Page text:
This is an intriguing idea.  Although I enjoy high range tests and puzzles, I’m not entirely sure what constructs they measure.  One solution to the problem you describe is to use a test such as the SAT designed for the average 17-year-old on a talented student at a much younger age.  This provides sufficient headroom for the talented student and also gives the benefit of reliability and validity in a timed setting.

8. You close the excellent article, Could We Create Another Einstein? (2012), with “Overall, Creating Innovators is an important book because it emphasizes developing the talent of students who are essential to the future of America and profiles some extremely bright minds and their parents, teachers, and mentors to provide some insights into ways to develop intellectual and creative talent.” How can we best serve those of exceptional intellectual and creative talent?

The key, really, is to make sure that all students are intellectually stimulated each day and are learning something new.  Another way I think we can serve talented students is to help them become challenged early and in many areas so they might develop a sense of humility and understand what it means to fail.  Many of these students end up in leadership positions in society where they make decisions that impact people of various levels of ability, including people who are very different from them.  So they need to be wise and humble in addition to being smart.

9. I felt struck by a statement in Even Nerds Need to be Appropriately Challenged (2014), “A majority of Americans believe in equity rather than excellence.” It seems to argue for a pervasive cultural value of mediocrity based on disadvantaging the talented for the sake of equity with the average and below-average.  What do you think?  Would you change this cultural value?  If so, how would you restructure the educational funding based on the changes to the cultural value?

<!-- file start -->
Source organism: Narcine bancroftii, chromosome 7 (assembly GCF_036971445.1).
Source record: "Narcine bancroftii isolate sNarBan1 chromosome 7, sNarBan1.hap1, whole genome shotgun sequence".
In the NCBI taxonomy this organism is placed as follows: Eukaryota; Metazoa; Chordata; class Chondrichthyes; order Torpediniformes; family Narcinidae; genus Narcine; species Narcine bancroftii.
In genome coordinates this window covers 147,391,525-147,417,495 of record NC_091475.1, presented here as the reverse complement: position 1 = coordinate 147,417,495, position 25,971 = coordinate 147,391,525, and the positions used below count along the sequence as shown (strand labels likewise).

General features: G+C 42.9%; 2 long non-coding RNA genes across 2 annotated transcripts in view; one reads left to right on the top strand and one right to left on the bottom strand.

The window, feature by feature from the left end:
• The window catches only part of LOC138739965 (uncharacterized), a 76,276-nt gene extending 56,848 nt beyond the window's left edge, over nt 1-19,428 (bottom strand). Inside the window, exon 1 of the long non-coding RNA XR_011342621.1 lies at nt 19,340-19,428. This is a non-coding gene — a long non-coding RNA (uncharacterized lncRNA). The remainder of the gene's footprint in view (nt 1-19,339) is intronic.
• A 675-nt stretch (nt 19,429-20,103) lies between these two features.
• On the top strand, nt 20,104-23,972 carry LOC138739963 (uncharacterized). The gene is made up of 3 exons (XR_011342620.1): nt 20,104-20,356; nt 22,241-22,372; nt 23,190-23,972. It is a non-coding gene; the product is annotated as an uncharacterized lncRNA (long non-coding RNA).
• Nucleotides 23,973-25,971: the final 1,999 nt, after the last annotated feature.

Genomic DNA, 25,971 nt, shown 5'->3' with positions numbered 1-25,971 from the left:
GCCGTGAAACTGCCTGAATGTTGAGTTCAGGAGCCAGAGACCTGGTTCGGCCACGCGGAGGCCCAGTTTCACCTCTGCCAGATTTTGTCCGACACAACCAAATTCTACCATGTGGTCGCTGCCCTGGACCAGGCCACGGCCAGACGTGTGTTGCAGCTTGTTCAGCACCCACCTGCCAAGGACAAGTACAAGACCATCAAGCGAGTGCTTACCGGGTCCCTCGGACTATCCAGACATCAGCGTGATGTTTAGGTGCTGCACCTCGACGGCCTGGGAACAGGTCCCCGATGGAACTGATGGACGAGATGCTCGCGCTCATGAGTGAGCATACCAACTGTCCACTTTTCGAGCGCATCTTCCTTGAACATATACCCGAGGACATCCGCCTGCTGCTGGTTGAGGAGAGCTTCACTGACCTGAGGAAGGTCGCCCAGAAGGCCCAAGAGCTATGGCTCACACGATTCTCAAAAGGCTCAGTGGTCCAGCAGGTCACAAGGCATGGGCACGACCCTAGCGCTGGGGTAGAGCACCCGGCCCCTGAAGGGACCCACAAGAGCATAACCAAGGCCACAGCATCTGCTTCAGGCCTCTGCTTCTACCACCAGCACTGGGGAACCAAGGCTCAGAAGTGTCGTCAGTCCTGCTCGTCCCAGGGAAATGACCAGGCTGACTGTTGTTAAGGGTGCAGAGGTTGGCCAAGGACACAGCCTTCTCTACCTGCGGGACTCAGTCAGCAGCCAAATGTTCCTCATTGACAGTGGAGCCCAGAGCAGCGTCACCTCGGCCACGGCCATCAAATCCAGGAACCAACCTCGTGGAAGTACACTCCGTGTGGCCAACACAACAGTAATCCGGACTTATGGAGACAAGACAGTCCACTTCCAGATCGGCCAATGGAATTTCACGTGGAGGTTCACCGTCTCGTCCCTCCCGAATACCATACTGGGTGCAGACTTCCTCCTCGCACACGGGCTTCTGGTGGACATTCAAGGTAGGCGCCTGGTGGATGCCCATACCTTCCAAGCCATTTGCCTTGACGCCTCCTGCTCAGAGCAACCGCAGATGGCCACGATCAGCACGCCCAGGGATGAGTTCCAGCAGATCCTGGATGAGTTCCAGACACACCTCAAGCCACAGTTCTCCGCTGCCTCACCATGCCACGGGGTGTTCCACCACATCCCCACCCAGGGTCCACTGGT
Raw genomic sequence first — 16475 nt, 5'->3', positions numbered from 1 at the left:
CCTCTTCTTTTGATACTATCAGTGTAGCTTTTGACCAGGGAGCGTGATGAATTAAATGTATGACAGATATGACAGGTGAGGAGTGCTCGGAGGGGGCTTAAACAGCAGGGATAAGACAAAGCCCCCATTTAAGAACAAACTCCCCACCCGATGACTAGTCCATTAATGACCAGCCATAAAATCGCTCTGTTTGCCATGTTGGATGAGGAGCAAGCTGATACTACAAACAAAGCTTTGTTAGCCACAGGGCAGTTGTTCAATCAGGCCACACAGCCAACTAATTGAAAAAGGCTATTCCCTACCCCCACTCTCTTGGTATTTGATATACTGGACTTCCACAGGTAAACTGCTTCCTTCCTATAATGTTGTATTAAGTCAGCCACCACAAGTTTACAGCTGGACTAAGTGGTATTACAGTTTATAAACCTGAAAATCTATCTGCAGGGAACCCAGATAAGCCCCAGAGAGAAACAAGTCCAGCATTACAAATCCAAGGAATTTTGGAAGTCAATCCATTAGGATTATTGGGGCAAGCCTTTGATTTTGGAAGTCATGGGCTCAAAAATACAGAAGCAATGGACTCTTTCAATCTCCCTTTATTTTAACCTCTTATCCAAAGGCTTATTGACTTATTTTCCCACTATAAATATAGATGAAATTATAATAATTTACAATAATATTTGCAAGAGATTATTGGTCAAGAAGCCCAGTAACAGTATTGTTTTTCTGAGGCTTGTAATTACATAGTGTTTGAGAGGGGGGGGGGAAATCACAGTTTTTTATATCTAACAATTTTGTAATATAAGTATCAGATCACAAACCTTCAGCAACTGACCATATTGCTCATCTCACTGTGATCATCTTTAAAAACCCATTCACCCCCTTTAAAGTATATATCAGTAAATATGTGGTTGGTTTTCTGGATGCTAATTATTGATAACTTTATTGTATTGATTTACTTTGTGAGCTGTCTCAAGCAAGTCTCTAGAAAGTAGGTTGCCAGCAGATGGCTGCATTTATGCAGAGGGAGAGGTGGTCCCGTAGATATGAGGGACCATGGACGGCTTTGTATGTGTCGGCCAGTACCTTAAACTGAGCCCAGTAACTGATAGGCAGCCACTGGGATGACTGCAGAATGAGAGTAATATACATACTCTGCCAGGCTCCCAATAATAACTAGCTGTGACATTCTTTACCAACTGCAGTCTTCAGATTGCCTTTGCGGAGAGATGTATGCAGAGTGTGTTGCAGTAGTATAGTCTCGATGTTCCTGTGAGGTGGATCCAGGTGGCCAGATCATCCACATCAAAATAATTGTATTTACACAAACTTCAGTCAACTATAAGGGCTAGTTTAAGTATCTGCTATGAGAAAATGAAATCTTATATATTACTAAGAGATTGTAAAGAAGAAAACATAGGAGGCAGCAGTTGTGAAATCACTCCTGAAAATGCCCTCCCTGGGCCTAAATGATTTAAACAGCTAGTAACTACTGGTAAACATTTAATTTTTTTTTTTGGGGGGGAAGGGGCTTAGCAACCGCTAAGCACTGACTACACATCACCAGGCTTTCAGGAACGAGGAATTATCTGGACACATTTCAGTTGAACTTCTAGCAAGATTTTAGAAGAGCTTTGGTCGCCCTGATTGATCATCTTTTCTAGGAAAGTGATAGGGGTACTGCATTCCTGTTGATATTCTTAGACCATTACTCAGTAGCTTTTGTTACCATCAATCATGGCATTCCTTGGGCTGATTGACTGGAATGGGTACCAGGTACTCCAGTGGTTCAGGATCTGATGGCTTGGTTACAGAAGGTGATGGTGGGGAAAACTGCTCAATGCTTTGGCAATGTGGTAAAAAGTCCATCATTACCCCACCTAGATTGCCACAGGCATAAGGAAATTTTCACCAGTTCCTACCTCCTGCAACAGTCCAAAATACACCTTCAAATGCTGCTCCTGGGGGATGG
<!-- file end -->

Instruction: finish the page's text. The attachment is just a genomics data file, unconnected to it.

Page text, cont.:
For whatever reason, in the U.S. today the culture places a primary value on helping below average and average students.  I think we should definitely help these students, but also not forget about challenging talented students.

10. You conducted an interview with Dr. James Flynn called Can The Magic of Great Literature Take You Around The World? (2011). In it, he states, “Anyone who is a-historical lacks autonomy.  They live in the bubble of the present that is defined for them by their government and the media.  They have no accumulated knowledge that allows them to criticize what they are told.”  How would you remedy this problem with the incoming generations of students?

There is tendency in each new generation to want to create something new, to distinguish itself from past generations.  And it is true that the young often will find new ways of innovating that will bring us ideas and things that we never dreamed of.  However, an understanding and appreciation of the past is important especially for students who end up rising to positions of leadership in society, because there are many patterns in history that can teach new generations about what has already been done so that they don’t repeat those patterns, or at least understand the patterns they see around them in society, which seem to arise often.  The solution is that students should have a deep appreciation for and education in history, but also not be constrained by that history in a way that prevents them from innovating in an entirely different manner.


In-Sight Publishing by Scott Douglas Jacobsen is licensed under a Creative Commons Attribution-NonCommercial-NoDerivatives 4.0 International License. Based on a work at